So, the Edmonton Oilers traded goaltender Ben Scrivens, a young man who is the dictionary definition of a model citizen, to the Montreal Canadiens for forward Zack Kassian, who is without question something less than that. The Oilers traded a good guy for a bad guy. What are we to make of this?
I don’t know Zack Kassian. I’ve never met him. I’ve never talked to or interviewed him. All I know of him is what I’ve seen, what I’ve read and what I’ve heard. None of which has left me, to understate, a particularly good impression of him. I don’t like any of it.
What we know is Kassian busted Sam Gagner’s jaw with a careless high stick in a pre-season game while a member of the Vancouver Canucks. What we know is that, in a return game with the Oilers during the regular season, he taunted Gagner about the injury he inflicted and compounded that by refusing to fight Luke Gazdic, who was looking for retribution.
What we know is Kassian was injured in an early morning wreck last October involving a truck he was riding in. That incident landed Kassian in the hospital with a broken foot and other injuries and in the second stage of the NHL’s substance abuse program. What we know is Kassian was involved in a bar fight and charged with assault during the 2010 off-season.
What we know is Kassian completed the program after the latest incident, was cleared to play Dec. 15 and was placed on waivers and told not to report to the AHL. The Habs didn’t want him. Now, as we learned today via a very brief news release, Kassian is an Oiler, acquired for Scrivens. He’ll report to the AHL’s Bakersfield Condors.
Given what we know about Kassian, it’s easy to mount one’s high horse and ride off into the sunset of outrage and indignation. He’s a ruffian, a cowardly one at that, with a substance abuse problem. On top of that, Kassian has been tagged as a lazy, coach-killing under-achiever. What is Peter Chiarelli doing, acquiring a bad act like that?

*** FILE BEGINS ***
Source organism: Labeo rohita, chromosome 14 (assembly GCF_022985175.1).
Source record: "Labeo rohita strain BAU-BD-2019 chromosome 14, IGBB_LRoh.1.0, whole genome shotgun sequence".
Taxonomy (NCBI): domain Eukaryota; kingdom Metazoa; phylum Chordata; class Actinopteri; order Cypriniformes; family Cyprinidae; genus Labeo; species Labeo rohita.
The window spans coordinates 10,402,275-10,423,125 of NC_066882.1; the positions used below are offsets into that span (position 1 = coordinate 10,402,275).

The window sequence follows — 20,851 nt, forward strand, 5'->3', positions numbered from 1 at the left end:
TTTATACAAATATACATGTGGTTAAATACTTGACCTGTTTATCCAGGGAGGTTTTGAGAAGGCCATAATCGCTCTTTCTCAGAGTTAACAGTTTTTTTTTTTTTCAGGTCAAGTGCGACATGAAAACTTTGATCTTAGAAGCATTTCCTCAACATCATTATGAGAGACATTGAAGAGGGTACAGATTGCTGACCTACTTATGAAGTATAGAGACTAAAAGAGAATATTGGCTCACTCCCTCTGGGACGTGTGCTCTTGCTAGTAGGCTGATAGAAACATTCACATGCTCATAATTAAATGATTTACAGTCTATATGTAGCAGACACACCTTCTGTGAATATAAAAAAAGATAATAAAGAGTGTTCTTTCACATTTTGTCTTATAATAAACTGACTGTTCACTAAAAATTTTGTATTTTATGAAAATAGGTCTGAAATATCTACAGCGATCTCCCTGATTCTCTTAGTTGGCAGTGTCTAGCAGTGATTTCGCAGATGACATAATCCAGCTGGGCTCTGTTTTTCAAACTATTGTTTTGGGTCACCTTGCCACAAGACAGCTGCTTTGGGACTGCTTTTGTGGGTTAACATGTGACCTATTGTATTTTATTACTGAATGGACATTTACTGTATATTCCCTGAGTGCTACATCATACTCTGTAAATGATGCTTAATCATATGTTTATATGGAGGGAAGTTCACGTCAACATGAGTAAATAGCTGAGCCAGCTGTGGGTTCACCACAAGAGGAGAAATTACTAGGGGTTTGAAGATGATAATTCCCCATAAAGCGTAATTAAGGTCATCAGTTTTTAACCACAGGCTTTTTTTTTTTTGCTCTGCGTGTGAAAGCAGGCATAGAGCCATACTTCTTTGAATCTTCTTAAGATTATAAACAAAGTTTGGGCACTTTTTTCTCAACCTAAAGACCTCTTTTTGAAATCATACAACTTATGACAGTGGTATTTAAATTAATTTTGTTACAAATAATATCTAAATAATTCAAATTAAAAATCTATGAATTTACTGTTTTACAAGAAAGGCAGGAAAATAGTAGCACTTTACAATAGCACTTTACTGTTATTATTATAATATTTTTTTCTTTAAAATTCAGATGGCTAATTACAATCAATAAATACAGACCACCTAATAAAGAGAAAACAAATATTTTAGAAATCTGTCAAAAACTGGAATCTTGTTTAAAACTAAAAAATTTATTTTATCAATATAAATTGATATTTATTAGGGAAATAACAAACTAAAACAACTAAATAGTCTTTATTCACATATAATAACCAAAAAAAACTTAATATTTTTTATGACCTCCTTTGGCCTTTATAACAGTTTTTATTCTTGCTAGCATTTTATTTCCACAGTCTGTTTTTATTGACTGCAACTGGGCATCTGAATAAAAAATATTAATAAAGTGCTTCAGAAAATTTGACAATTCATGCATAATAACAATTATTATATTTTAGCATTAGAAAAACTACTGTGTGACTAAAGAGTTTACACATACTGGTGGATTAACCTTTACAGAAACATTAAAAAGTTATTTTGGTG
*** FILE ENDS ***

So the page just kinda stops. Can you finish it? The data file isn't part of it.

The other end of the spectrum is to dismiss what we’ve seen, read and heard about Kassian’s off-ice issues. You know, he’s a young guy having some fun who made some mistakes . . . That line of thinking is swayed, of course, by the fact that Kassian might prove to be a pretty good player if he ever figures things out and applies himself. He’s big. He has some skill. If you can land that kind of commodity for an AHL goaltender with a save-percentage in the .800s and no future in the organization, you take a chance.
I fall somewhere in the middle. I thought Kassian looked like a clown when he mocked Gagner. I thought him a coward when he refused to fight Gazdic, but that’s tied mainly to my inclination to believe that you better expect, and be ready, to answer the bell after you bust somebody’s face with your stick, not skulk away and mock the guy you injured.
For me, the off-ice issues are the bigger concern. If booze is the problem it appears to be with Kassian, it’s a tough monkey to get off your back, even if you’re willing and committed to getting help. There have been many inspiring stories scripted by those who manage it. There have been many tragic failures, too.
In the end, Kassian is a reclamation project. The Oilers took a chance on Craig MacTavish back in 1985 and it paid off. That doesn’t lessen or undo the damage done, but it does show people can turn things around if they are committed to making the most of a second chance.
I’d like to think Chiarelli has done his due diligence on Kassian and that there is a reasonable expectation he’s ready and willing to turn a corner and become one of those success stories. I’d like to think Chiarelli and the Oilers will monitor every move Kassian makes – on and off the ice – to ensure he stays on the straight and narrow. In the end, it’s up to the player.
If Kassian does that, maybe what’s essentially a minor league deal, a long shot, turns into a success story. Maybe the Oilers get a good player for a goaltender who isn’t in the plans. If Kassian cannot or will not commit, then the Oilers cut him loose and wish him well. I hope for the former but expect the latter.
Listen to Robin Brownlee Wednesdays and Thursdays from 3 p.m. to 5 p.m. on the Jason Gregor Show on TSN 1260.
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